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Following U.S. Sanctions, China Decides Its Future Lies With RISC Chips


One key problem that remains unsolved for China is retaining access to the most advanced semiconductor manufacturing equipment and photolithography machines.

Currently, 11 Chinese semiconductor companies are working on RISC-V chips for use in personal computers, electric vehicles, energy management, and wireless communication equipment.

Credit: MF3d/Getty Images

China is finding it increasingly difficult to source and use the most advanced chips in the world due to US export sanctions, so it's adopting a different tact and investing heavily in an alternative, open source chip architecture.

As the South China Morning Post(Opens in a new window) reports, rather than relying on x86 and ARM processors for its future computing needs, Chinese semiconductor companies are focusing on the development of RISC-V semiconductors for use in the country.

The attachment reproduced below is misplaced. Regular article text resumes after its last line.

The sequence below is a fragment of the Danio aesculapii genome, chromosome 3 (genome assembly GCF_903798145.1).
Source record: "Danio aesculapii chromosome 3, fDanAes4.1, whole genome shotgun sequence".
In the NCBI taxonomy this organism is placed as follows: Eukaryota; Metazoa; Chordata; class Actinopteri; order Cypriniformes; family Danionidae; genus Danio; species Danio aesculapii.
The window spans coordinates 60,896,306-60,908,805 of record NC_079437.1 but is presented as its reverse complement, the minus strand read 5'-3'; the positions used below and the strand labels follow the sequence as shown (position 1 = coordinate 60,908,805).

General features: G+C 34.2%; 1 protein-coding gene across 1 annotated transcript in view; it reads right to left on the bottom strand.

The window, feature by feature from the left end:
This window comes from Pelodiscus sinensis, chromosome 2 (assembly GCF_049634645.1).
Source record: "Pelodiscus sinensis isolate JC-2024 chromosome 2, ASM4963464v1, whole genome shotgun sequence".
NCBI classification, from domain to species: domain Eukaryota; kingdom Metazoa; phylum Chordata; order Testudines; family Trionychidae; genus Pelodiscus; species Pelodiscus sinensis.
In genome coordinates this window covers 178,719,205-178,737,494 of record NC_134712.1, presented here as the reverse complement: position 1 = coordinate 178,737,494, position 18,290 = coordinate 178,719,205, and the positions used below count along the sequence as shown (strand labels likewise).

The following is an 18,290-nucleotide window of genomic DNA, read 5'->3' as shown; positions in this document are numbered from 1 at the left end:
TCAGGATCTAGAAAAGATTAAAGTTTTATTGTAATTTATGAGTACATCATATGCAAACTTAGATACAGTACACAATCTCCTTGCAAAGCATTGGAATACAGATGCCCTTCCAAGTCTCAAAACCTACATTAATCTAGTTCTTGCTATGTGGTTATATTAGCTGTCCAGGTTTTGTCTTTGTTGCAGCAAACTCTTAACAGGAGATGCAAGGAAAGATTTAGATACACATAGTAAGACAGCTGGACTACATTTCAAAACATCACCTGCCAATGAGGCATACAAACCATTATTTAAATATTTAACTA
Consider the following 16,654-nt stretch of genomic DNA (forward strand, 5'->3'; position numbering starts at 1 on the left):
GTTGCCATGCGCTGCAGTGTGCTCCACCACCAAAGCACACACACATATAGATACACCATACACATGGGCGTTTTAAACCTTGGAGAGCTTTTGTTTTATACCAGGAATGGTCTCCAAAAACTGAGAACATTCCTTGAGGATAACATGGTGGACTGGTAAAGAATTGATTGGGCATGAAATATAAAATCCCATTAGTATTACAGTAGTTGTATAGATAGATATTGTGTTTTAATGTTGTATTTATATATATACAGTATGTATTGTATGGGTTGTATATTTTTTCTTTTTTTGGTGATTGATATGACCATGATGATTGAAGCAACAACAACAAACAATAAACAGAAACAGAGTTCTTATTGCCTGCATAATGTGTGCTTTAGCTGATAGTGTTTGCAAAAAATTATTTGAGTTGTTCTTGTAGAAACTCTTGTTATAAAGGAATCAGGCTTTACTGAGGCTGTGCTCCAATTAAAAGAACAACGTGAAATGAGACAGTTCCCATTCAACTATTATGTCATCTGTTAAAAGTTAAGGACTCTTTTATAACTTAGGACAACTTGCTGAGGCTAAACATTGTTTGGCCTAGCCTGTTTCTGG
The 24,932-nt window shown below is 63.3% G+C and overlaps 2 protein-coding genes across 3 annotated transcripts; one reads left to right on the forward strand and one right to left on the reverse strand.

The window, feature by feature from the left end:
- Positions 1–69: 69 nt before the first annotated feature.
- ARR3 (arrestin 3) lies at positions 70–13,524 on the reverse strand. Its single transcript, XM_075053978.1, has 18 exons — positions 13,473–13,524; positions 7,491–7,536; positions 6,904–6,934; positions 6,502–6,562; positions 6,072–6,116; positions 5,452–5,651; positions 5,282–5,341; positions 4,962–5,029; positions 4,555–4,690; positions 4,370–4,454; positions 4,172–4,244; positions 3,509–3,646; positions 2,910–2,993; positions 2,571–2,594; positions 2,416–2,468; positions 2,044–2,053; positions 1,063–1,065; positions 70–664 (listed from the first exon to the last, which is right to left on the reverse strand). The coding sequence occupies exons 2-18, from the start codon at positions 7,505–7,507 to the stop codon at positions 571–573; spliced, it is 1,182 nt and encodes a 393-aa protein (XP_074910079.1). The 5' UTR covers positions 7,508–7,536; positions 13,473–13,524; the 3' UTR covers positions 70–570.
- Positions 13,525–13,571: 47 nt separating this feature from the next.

RISC-V is the fifth-generation of the RISC open standard instruction set architecture. It requires no fees to use, and therefore has no reliance on licenses controlled by companies outside of China. In total, 11 Chinese semiconductor companies are working on RISC-V chips right now for use in personal computers, electric vehicles, energy management, and wireless communication next year.

A number of these new RISC chips are designed to compete directly with ARM processors including the Cortex-A76, Cortex M, and Cortex R. It also helps that there's strong support on the software side for RISC-V, including open source tools for development and Linux support. This will surely only continue to improve if China starts producing millions of RISC-V devices for use by its population and industries.

From PC Magazine
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